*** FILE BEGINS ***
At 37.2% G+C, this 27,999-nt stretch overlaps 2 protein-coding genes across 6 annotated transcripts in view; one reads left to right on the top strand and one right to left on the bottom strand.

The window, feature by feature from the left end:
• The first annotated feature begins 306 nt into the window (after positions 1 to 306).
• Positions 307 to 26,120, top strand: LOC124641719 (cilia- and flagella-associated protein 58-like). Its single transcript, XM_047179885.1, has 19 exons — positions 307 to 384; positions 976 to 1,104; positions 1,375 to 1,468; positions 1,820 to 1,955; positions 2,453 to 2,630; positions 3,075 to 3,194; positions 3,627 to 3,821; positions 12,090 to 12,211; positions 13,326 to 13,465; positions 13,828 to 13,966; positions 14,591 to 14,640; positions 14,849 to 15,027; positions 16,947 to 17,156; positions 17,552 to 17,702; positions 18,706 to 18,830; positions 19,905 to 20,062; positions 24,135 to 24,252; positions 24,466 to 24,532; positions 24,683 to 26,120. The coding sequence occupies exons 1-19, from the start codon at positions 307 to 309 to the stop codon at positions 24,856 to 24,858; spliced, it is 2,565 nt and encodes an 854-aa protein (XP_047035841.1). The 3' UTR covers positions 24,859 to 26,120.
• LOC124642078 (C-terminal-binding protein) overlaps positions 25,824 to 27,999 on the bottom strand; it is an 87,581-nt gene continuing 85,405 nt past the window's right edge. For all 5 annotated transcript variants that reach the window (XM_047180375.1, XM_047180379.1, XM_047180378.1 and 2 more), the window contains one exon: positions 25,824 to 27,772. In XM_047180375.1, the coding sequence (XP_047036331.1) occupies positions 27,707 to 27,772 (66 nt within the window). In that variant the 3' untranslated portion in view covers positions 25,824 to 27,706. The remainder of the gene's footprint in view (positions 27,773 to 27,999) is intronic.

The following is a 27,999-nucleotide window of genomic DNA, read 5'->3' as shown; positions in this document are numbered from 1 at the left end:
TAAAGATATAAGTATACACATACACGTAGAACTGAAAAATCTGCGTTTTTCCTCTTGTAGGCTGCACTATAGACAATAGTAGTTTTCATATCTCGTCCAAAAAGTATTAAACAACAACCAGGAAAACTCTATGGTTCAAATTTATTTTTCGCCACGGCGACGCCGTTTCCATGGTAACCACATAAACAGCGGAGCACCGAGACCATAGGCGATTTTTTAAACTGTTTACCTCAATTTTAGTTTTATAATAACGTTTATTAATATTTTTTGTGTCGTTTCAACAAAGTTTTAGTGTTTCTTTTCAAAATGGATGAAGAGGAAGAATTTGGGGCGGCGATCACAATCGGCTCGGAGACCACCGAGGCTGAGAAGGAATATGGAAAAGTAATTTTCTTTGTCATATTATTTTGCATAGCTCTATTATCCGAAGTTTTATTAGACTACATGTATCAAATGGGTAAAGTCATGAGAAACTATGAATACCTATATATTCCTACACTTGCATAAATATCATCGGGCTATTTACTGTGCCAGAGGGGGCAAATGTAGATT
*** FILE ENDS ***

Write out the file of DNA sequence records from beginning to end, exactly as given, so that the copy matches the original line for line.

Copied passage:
At 37.2% G+C, this 27,999-nt stretch overlaps 2 protein-coding genes across 6 annotated transcripts in view; one reads left to right on the top strand and one right to left on the bottom strand.

The window, feature by feature from the left end:
• The first annotated feature begins 306 nt into the window (after positions 1 to 306).
• Positions 307 to 26,120, top strand: LOC124641719 (cilia- and flagella-associated protein 58-like). Its single transcript, XM_047179885.1, has 19 exons — positions 307 to 384; positions 976 to 1,104; positions 1,375 to 1,468; positions 1,820 to 1,955; positions 2,453 to 2,630; positions 3,075 to 3,194; positions 3,627 to 3,821; positions 12,090 to 12,211; positions 13,326 to 13,465; positions 13,828 to 13,966; positions 14,591 to 14,640; positions 14,849 to 15,027; positions 16,947 to 17,156; positions 17,552 to 17,702; positions 18,706 to 18,830; positions 19,905 to 20,062; positions 24,135 to 24,252; positions 24,466 to 24,532; positions 24,683 to 26,120. The coding sequence occupies exons 1-19, from the start codon at positions 307 to 309 to the stop codon at positions 24,856 to 24,858; spliced, it is 2,565 nt and encodes an 854-aa protein (XP_047035841.1). The 3' UTR covers positions 24,859 to 26,120.
• LOC124642078 (C-terminal-binding protein) overlaps positions 25,824 to 27,999 on the bottom strand; it is an 87,581-nt gene continuing 85,405 nt past the window's right edge. For all 5 annotated transcript variants that reach the window (XM_047180375.1, XM_047180379.1, XM_047180378.1 and 2 more), the window contains one exon: positions 25,824 to 27,772. In XM_047180375.1, the coding sequence (XP_047036331.1) occupies positions 27,707 to 27,772 (66 nt within the window). In that variant the 3' untranslated portion in view covers positions 25,824 to 27,706. The remainder of the gene's footprint in view (positions 27,773 to 27,999) is intronic.

The following is a 27,999-nucleotide window of genomic DNA, read 5'->3' as shown; positions in this document are numbered from 1 at the left end:
TAAAGATATAAGTATACACATACACGTAGAACTGAAAAATCTGCGTTTTTCCTCTTGTAGGCTGCACTATAGACAATAGTAGTTTTCATATCTCGTCCAAAAAGTATTAAACAACAACCAGGAAAACTCTATGGTTCAAATTTATTTTTCGCCACGGCGACGCCGTTTCCATGGTAACCACATAAACAGCGGAGCACCGAGACCATAGGCGATTTTTTAAACTGTTTACCTCAATTTTAGTTTTATAATAACGTTTATTAATATTTTTTGTGTCGTTTCAACAAAGTTTTAGTGTTTCTTTTCAAAATGGATGAAGAGGAAGAATTTGGGGCGGCGATCACAATCGGCTCGGAGACCACCGAGGCTGAGAAGGAATATGGAAAAGTAATTTTCTTTGTCATATTATTTTGCATAGCTCTATTATCCGAAGTTTTATTAGACTACATGTATCAAATGGGTAAAGTCATGAGAAACTATGAATACCTATATATTCCTACACTTGCATAAATATCATCGGGCTATTTACTGTGCCAGAGGGGGCAAATGTAGATT